THE Stroke Foundation wants Mornington Peninsula residents to learn how to recognise signs of a stroke and to immediately call triple zero (000) for help.
The foundation uses the acronym the FAST (face arms speech and time) to highlight the signs of stroke and what to do about them.
Stroke survivor Lindy Cooke, of Flinders, said stroke was always a time-critical medical emergency that needed urgent intervention.
“By learning the FAST signs of stroke, you could save the life of a friend, family member or neighbour,” Ms Cooke said.
Ms Cooke was born with a hole in her heart and developed atrial fibrillation when aged 12, and 14 years later was fitted with a permanent pacemaker.
When she was 47, Ms Cooke suffered a stroke due to atrial fibrillation, which is a major risk factor for stroke.
After the stroke Lindy she unable to walk, use her left hand, swallow or sit upright. After many weeks of rehabilitation, Ms Cooke returned home and regained her independence. Since then she has started the Mornington Peninsula Stroke Support Group.
The latest warning comes after an online survey found that only 29 per cent of peninsula residents could recognise facial droop as a sign of stroke unprompted.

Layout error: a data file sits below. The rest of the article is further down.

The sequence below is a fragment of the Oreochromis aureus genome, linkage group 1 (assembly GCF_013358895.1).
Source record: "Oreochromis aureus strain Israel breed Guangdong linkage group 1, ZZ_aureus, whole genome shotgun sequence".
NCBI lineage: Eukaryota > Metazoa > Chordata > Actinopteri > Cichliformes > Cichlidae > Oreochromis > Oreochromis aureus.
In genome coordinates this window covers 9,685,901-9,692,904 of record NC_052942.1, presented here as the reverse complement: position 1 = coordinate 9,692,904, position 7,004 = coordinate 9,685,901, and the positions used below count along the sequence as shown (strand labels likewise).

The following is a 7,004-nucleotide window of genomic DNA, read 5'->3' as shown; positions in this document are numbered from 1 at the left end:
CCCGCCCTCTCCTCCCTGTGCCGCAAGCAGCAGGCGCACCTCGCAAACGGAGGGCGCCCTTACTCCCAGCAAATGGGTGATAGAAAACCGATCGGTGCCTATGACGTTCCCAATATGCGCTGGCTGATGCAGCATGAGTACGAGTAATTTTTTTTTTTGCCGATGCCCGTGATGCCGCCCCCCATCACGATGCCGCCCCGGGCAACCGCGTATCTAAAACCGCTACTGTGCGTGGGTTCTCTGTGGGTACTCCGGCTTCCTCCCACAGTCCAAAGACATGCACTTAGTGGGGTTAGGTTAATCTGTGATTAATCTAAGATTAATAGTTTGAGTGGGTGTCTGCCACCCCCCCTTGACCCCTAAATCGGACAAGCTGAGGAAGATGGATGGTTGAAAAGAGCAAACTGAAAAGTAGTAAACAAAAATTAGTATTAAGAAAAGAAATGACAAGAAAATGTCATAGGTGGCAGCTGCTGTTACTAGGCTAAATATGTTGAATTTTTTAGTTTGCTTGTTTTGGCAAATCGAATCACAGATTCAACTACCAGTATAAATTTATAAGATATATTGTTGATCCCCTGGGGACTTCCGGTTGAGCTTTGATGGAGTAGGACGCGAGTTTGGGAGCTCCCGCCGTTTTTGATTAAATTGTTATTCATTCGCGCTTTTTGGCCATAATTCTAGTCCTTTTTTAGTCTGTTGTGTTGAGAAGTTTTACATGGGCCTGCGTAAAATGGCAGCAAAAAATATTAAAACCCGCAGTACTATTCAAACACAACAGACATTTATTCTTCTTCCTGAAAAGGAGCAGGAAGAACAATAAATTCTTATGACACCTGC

Stroke Foundation Victorian sate manager Eamonn O’Toole said these numbers were “incredibly concerning” as the federal electorate of Flinders (which encompasses the peninsula) was a stroke hot spot.
He said an estimated 192 new strokes were expected to be experienced by the people within the electorate this year while 3198 residents are already living with the effects of stroke.
“The first step in ensuring better outcomes from stroke is getting to hospital quickly, and that means recognising the FAST signs and calling triple zero (000) immediately,’’ Mr O’Toole said.
“When a stroke strikes the brain, it kills up to 1.9 million brain cells a minute, but quick treatment can stop this damage. Time saved in calling an ambulance and accessing treatment for stroke is brain saved.
“Stroke can strike anyone of any age, even babies and children can have strokes.”
Mr O’Toole said stroke was one of Australia’s biggest killers and a leading cause of disability, “but stroke can be prevented, and it can be treated”.
The FAST test outlined by the Stroke Foundation:
Face: Check their face. Has their mouth drooped?
Arms: Can they lift both arms?
Speech: Is their speech slurred? Do they understand you?
Time is critical.
If you see any of these signs call triple zero (000) immediately.